Bonne Chance Avec Ça (29/05/2017)
F. Theresa May announced that Article 50 would be triggered on March 29th 2019. The Prime Minister seemed then to have painted herself into a corner over Brexit, perhaps under pressure from the hard-nosed extremists in her party, by repeatedly saying that no deal is better than a bad deal. Now she had wiped that red line and argues that ‘her’ (very bad) deal is better than no deal.
The UK spent two years wheedling and pleading for a few minor concessions but got nowhere other than the unacceptable withdrawal agreement. It’s likely that worried Continental manufacturers and farmers may become like allies behind enemy lines, resistance fighters against the EU and their own governments’ intransigence over a trade agreement.
The UK government has not offered a good reason for rejecting an interim solution, such as remaining in the Efta/EEA block, to which Britain already belongs as a member of the EU. Because an interim arrangement would be less work and trouble for all those involved, it would rouse fewer negative sentiments and indicate a willingness to negotiate seriously for a mutually beneficial outcome.
It seems that the EU prepared thoroughly for the negotiations while the British government relied on its conviction that it will be all right on the night and so failed to prepare for there being no deal at the conclusion, after two years – an outcome made more likely by their initial posturing and lack of imagination and preparation.
When British voters decided by majority that they wanted to leave the EU its leaders were shocked and many responded aggressively, but their own dissatisfied citizens were emboldened. We cannot know what kind of EU we shall be negotiating with before the Brexit process ends.
Deal, or No Deal (22/03/2017)
G. One hundred days after the Referendum we asked some questions, before Article 50 was triggered and negotiations had begun, such as: How would you like your Brexit? Why Brexit? Where is the EU going? Why is the free movement of people sacrosanct? Who needs enemies with friends like these? Why do the idealists ignore present failure? What if the barrel is rotten? Deal or no deal?
We offered some possible answers to these questions, including that the fact of Brexit is less important now than the manner of Brexit. Whether the outcome of leaving the EU is good or bad for Britain depends on how the process is managed, and the competence of those who manage it, in Britain and in Europe, as well as elsewhere.
The aim of the EU is to become a super-state, governing its member states. The leaders do not want to remind us of this because to declare it would be too risky; this is not an aim that many citizens could be expected to support. Many people are willing to believe in the declared goal, of economic growth benefiting all, and choose not to notice that the EU is not achieving this but is progressing fitfully towards its true goal of becoming a super-state.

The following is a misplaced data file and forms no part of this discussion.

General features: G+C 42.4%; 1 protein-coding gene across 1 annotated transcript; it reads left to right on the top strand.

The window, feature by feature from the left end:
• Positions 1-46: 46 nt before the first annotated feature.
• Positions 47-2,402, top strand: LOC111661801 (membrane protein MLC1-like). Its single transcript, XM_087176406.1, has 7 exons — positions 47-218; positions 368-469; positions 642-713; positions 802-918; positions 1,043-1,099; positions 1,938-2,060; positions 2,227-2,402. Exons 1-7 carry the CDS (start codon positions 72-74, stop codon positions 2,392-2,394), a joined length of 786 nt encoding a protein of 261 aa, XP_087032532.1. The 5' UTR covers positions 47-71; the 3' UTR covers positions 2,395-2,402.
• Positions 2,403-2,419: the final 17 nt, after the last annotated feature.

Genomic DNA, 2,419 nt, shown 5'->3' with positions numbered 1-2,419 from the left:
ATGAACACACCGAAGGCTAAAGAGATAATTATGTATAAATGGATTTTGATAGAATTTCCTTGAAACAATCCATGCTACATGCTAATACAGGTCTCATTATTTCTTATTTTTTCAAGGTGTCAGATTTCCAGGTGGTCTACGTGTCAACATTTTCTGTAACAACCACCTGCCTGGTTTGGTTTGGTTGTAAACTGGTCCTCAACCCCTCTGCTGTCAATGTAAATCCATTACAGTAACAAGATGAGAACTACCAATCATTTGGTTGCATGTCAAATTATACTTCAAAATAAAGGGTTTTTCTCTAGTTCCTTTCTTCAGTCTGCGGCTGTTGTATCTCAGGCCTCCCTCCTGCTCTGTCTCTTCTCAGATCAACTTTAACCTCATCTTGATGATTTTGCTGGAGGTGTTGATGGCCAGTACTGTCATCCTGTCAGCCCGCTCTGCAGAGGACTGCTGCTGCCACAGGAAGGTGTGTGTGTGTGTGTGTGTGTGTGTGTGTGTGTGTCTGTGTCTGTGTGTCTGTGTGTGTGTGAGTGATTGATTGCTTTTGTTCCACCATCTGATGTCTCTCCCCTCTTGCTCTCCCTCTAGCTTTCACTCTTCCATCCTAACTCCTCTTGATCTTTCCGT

EU leaders are behaving like playground bullies. Obviously the integrity of the Project matters more to them than the welfare of their own people. You might expect an idealistic and benevolent Union to part in a fair and friendly way with a country that wants to leave but that is not so.
There are two main reasons that lead us to believe that the EU project will fail. The first is ambition and the second is competence.
In our post (below) we concluded that any agreement reached in the Article 50 negotiations would also have to be put to the UK Parliament, which would have the opportunity to reject it. A draft agreement was rejected; uncertainty was rife and still is, more than two years later.
100 Days Review (Parts 1, 2 and 3) (21/10/2016)
H. In the final post in this first series we reviewed the ideology underpinning the politics in which the EU engages.
The current EU/EMU projects are justified by the belief that economic, political and social development can only be achieved from the top down. The assumptions on which this belief is based include the (unstated) belief that the nations of Europe cannot compete successfully in the world other than through a federal government in which self-selected (and unelected) bureaucrats rule on behalf of Europe’s citizens.
The true agenda – ever-closer union – is not the declared agenda and the declared agenda – a better and fairer life for all citizens – is designed to cover up the true agenda. The true agenda is to be achieved by fiat; by member states giving up ever more of their sovereignty.
The unjustified centralisation and top-down control provide sufficiently strong reasons for Britain, having avoided joining EMU, to leave the EU, before it collapses chaotically and destructively from the failures of its own logic and the inabilities of its managers to deliver outcomes that meet the needs of the peoples of Europe.
Past, Present, Future (16/05/2016)